Nuts and bolts of robot-human relations

In many ways robots have helped make the workplace safer, and statistics bear this out

Ride the wave of public opinion with care

Bend over too far to back a cause and you might come a cropper

Investors work up sweat in wearables race

Mad rush for Fitbit shares highlights lack of access to private fundraising rounds

FILE - JUNE 11: According to reports, Rupert Murdoch is preparing to step down as the CEO of 21st Century Fox, June 11, 2015. WASHINGTON, DC - NOVEMBER 19: Rupert Murdoch listens to U.S. President Barack Obama make remarks at the Wall Street Journal CEO Council annual meeting, at the Four Seasons Hotel, on November 19, 2013, in Washington, DC. Obama discussed immigration reform and the health care rollout, among other topics. (Photo by Drew Angerer-Pool/Getty Images)

King Murdoch divides his realm

Fox mogul may not know his Shakespeare but at least is trying to set up an orderly transition

Activists’ neat Twist on investor rights

By demanding more from Samsung, Elliott takes on cozy culture

Bad sign when media pay outstrips bankers’

Big awards are becoming common among communications companies, and not just as part of a deal

Lightning action is best to scare banks

Making fines more predictable would make them easier to plan for as a cost of doing business

Stakes high as Walmart takes on Amazon

Battle between giants will probably hurt other online rivals

Goldberg stood for tech’s nurturing side

The SurveyMonkey chief was highly talented but also unpretentious and truly meritocratic

US Flash Crash Trader...Navrinder Sarao at Westminster Magistrates Court. The US Department of Justice wants to extradite Navinder Singh Sarao, 36, on charges of wire fraud, commodities fraud and market manipulation. Mr Sarao told the hearing that he opposed extradition to the US. Credit:Priscilla Coleman/MB Media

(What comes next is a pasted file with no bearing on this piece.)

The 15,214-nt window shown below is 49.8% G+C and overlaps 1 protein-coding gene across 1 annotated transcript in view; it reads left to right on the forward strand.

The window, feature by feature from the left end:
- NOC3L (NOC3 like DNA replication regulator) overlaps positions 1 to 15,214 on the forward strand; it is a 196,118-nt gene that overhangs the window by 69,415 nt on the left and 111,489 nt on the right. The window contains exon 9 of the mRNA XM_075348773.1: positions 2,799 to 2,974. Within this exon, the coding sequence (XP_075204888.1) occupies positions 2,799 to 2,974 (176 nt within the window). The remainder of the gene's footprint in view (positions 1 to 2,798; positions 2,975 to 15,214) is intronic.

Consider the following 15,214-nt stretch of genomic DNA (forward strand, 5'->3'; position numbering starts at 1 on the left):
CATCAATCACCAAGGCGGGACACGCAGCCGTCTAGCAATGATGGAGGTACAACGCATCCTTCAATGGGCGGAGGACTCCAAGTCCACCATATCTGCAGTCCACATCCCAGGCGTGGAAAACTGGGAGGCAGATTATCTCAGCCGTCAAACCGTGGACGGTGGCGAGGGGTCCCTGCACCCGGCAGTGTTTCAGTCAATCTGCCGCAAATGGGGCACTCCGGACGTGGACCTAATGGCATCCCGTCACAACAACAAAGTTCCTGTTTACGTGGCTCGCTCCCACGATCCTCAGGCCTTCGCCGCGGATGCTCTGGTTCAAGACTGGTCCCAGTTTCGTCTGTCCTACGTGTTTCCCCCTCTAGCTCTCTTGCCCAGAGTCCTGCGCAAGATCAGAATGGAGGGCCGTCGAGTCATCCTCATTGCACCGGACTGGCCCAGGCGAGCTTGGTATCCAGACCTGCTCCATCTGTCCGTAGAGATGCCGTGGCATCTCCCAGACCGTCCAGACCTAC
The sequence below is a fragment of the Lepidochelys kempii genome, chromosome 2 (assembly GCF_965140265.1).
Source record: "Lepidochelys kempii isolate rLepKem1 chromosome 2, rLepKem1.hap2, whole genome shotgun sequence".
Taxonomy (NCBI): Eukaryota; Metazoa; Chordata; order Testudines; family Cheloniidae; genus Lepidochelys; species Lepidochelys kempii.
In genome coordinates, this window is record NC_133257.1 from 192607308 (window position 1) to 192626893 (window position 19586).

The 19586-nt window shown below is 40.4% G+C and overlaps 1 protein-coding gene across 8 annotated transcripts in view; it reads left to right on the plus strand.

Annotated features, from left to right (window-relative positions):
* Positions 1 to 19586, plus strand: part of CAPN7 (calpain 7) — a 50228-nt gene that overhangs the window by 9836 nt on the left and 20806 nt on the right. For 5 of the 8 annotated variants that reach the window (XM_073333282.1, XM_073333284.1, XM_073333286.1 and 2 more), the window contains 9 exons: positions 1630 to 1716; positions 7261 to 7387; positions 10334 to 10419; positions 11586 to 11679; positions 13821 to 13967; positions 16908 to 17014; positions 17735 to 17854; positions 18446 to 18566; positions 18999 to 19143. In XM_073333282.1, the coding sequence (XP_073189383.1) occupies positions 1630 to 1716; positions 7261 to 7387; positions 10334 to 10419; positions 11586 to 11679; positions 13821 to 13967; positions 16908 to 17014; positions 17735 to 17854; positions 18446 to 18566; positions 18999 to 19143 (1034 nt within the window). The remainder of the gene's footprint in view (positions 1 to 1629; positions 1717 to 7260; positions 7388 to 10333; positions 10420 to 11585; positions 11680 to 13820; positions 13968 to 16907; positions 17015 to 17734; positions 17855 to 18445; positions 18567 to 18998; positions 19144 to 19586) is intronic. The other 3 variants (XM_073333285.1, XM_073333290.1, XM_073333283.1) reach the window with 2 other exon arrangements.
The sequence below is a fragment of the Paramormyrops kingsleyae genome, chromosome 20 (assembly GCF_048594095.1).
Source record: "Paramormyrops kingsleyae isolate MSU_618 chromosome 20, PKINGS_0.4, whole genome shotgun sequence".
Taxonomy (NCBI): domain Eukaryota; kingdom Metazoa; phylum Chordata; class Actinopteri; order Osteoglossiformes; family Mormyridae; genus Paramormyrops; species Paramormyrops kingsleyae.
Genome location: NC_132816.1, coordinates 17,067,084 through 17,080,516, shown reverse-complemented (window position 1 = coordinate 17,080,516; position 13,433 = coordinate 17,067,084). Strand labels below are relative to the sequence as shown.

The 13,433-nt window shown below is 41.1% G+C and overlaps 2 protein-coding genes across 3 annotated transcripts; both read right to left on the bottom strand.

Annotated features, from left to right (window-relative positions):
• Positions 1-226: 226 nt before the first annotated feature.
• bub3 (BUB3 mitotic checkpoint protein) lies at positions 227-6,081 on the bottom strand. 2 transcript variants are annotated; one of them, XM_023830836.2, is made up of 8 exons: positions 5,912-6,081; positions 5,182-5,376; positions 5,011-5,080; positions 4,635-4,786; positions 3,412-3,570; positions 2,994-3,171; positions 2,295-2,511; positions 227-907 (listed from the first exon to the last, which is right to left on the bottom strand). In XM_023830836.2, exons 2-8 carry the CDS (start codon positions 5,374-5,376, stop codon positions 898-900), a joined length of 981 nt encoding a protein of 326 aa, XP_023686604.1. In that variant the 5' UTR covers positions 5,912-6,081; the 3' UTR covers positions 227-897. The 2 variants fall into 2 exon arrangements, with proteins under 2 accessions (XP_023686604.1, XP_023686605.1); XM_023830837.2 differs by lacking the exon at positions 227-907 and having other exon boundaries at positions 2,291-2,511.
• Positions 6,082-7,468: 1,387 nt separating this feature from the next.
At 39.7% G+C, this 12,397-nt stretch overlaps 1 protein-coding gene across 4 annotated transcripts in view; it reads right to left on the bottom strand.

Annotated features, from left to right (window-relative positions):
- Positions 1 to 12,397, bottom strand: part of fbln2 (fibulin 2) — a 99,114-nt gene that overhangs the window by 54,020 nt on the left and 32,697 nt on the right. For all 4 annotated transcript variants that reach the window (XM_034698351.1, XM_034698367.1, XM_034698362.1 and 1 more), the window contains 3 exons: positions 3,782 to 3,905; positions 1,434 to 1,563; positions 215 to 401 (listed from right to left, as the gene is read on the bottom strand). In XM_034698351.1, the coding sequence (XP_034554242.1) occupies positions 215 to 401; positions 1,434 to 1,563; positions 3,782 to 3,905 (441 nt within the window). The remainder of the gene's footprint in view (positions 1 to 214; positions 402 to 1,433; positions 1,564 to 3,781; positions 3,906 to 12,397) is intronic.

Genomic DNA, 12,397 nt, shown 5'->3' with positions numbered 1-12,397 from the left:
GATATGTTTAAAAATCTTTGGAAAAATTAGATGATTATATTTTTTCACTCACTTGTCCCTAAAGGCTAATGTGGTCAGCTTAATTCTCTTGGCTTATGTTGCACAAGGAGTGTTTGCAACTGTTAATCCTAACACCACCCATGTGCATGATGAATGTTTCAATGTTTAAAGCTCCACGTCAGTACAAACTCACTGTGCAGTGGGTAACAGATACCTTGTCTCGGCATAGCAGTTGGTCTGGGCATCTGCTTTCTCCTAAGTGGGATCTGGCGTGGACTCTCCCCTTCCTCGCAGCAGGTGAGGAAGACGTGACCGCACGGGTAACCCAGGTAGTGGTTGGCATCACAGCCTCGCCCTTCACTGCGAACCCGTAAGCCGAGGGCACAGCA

©Priscilla Coleman/MB Media

Exchanges need self-regulatory balance

The Sarao case highlights problems facing US organisations

HSBC’s talk of moving HQ sounds familiar

Bank tends to get restive whenever it is unhappy with tax or regulatory changes

Investors right to question megamergers

Historically mergers and acquisitions have been value destroying

French courts end up funding banks

Regulators potentially reward lenders they suspect of wrongdoing

Corporate traders aren’t exactly saints, either

Kraft allegations suggest corporates are not immune to the thrill of rate-rigging

Companies profit via doing the right thing

Employers such as Microsoft and Walmart see it as good business to enhance employees’ conditions

Changing domicile easier said than done

But if UK bank levies keep rising the costs are easier to argue

Banks still struggle to learn from mistakes

Santander’s US arm fails stress tests for second year in row

RBS job cuts draw attention to staff numbers

As 14,000 roles go big surprise was so many investment bankers still worked there

Tech groups must get serious about security

Lawsuits against Lenovo could force tech groups to take security more seriously

Intangible assets find homes in Aim

There is a reason why the junior market has been dubbed ATM

ABOUT THE TOP LINE

The Top Line is the FT companies editors' take on the most interesting corporate story or theme from the past seven days

Brooke Masters is Companies Editor
Matthew Vincent is Deputy Companies Editor
Lina Saigol is UK Companies Editor
Alison Smith is Chief Corporate Correspondent

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